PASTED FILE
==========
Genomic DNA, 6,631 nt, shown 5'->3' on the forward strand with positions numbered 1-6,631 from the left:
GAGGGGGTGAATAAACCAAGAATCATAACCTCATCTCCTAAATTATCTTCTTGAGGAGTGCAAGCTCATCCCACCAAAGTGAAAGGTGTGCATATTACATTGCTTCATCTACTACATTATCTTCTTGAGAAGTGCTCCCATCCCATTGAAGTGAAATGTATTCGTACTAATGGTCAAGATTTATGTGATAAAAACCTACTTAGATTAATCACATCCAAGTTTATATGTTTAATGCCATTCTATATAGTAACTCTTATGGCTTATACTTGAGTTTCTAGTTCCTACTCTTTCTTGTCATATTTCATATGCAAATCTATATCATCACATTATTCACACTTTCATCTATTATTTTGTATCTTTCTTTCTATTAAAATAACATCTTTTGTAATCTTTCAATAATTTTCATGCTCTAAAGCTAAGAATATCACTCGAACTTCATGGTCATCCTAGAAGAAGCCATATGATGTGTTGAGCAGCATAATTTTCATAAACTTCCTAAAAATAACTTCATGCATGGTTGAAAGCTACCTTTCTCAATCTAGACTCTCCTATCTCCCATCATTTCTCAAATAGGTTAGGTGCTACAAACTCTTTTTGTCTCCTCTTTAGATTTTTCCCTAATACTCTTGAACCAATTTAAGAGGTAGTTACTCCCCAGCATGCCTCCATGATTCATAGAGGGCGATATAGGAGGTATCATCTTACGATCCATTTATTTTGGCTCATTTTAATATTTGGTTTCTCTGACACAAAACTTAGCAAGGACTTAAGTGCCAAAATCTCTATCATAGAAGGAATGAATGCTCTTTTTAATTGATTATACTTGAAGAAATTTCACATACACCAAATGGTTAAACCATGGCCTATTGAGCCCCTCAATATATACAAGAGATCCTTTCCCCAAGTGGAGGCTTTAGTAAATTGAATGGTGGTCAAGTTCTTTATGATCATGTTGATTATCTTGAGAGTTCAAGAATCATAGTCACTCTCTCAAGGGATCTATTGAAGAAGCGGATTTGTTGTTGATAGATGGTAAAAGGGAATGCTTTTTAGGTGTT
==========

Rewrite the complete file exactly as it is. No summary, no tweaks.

Genomic DNA, 6,631 nt, shown 5'->3' on the forward strand with positions numbered 1-6,631 from the left:
GAGGGGGTGAATAAACCAAGAATCATAACCTCATCTCCTAAATTATCTTCTTGAGGAGTGCAAGCTCATCCCACCAAAGTGAAAGGTGTGCATATTACATTGCTTCATCTACTACATTATCTTCTTGAGAAGTGCTCCCATCCCATTGAAGTGAAATGTATTCGTACTAATGGTCAAGATTTATGTGATAAAAACCTACTTAGATTAATCACATCCAAGTTTATATGTTTAATGCCATTCTATATAGTAACTCTTATGGCTTATACTTGAGTTTCTAGTTCCTACTCTTTCTTGTCATATTTCATATGCAAATCTATATCATCACATTATTCACACTTTCATCTATTATTTTGTATCTTTCTTTCTATTAAAATAACATCTTTTGTAATCTTTCAATAATTTTCATGCTCTAAAGCTAAGAATATCACTCGAACTTCATGGTCATCCTAGAAGAAGCCATATGATGTGTTGAGCAGCATAATTTTCATAAACTTCCTAAAAATAACTTCATGCATGGTTGAAAGCTACCTTTCTCAATCTAGACTCTCCTATCTCCCATCATTTCTCAAATAGGTTAGGTGCTACAAACTCTTTTTGTCTCCTCTTTAGATTTTTCCCTAATACTCTTGAACCAATTTAAGAGGTAGTTACTCCCCAGCATGCCTCCATGATTCATAGAGGGCGATATAGGAGGTATCATCTTACGATCCATTTATTTTGGCTCATTTTAATATTTGGTTTCTCTGACACAAAACTTAGCAAGGACTTAAGTGCCAAAATCTCTATCATAGAAGGAATGAATGCTCTTTTTAATTGATTATACTTGAAGAAATTTCACATACACCAAATGGTTAAACCATGGCCTATTGAGCCCCTCAATATATACAAGAGATCCTTTCCCCAAGTGGAGGCTTTAGTAAATTGAATGGTGGTCAAGTTCTTTATGATCATGTTGATTATCTTGAGAGTTCAAGAATCATAGTCACTCTCTCAAGGGATCTATTGAAGAAGCGGATTTGTTGTTGATAGATGGTAAAAGGGAATGCTTTTTAGGTGTT